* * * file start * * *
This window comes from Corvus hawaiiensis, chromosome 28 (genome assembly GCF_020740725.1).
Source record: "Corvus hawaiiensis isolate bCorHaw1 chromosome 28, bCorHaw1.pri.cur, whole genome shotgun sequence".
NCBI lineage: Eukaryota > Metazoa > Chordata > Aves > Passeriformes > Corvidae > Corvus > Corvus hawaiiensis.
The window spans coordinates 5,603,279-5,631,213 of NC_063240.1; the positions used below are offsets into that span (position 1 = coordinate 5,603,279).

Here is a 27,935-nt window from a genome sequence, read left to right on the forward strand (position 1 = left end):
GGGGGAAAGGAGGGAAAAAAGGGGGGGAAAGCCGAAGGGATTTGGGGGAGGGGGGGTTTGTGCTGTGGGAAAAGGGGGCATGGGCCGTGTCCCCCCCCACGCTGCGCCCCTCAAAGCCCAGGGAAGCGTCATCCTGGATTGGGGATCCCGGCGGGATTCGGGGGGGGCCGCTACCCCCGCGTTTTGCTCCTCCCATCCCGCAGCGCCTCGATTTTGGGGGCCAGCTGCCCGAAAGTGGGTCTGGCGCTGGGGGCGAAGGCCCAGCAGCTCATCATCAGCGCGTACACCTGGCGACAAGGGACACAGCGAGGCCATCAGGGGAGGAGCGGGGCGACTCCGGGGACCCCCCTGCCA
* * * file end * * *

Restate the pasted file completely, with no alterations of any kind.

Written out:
This window comes from Corvus hawaiiensis, chromosome 28 (genome assembly GCF_020740725.1).
Source record: "Corvus hawaiiensis isolate bCorHaw1 chromosome 28, bCorHaw1.pri.cur, whole genome shotgun sequence".
NCBI lineage: Eukaryota > Metazoa > Chordata > Aves > Passeriformes > Corvidae > Corvus > Corvus hawaiiensis.
The window spans coordinates 5,603,279-5,631,213 of NC_063240.1; the positions used below are offsets into that span (position 1 = coordinate 5,603,279).

Here is a 27,935-nt window from a genome sequence, read left to right on the forward strand (position 1 = left end):
GGGGGAAAGGAGGGAAAAAAGGGGGGGAAAGCCGAAGGGATTTGGGGGAGGGGGGGTTTGTGCTGTGGGAAAAGGGGGCATGGGCCGTGTCCCCCCCCACGCTGCGCCCCTCAAAGCCCAGGGAAGCGTCATCCTGGATTGGGGATCCCGGCGGGATTCGGGGGGGGCCGCTACCCCCGCGTTTTGCTCCTCCCATCCCGCAGCGCCTCGATTTTGGGGGCCAGCTGCCCGAAAGTGGGTCTGGCGCTGGGGGCGAAGGCCCAGCAGCTCATCATCAGCGCGTACACCTGGCGACAAGGGACACAGCGAGGCCATCAGGGGAGGAGCGGGGCGACTCCGGGGACCCCCCTGCCA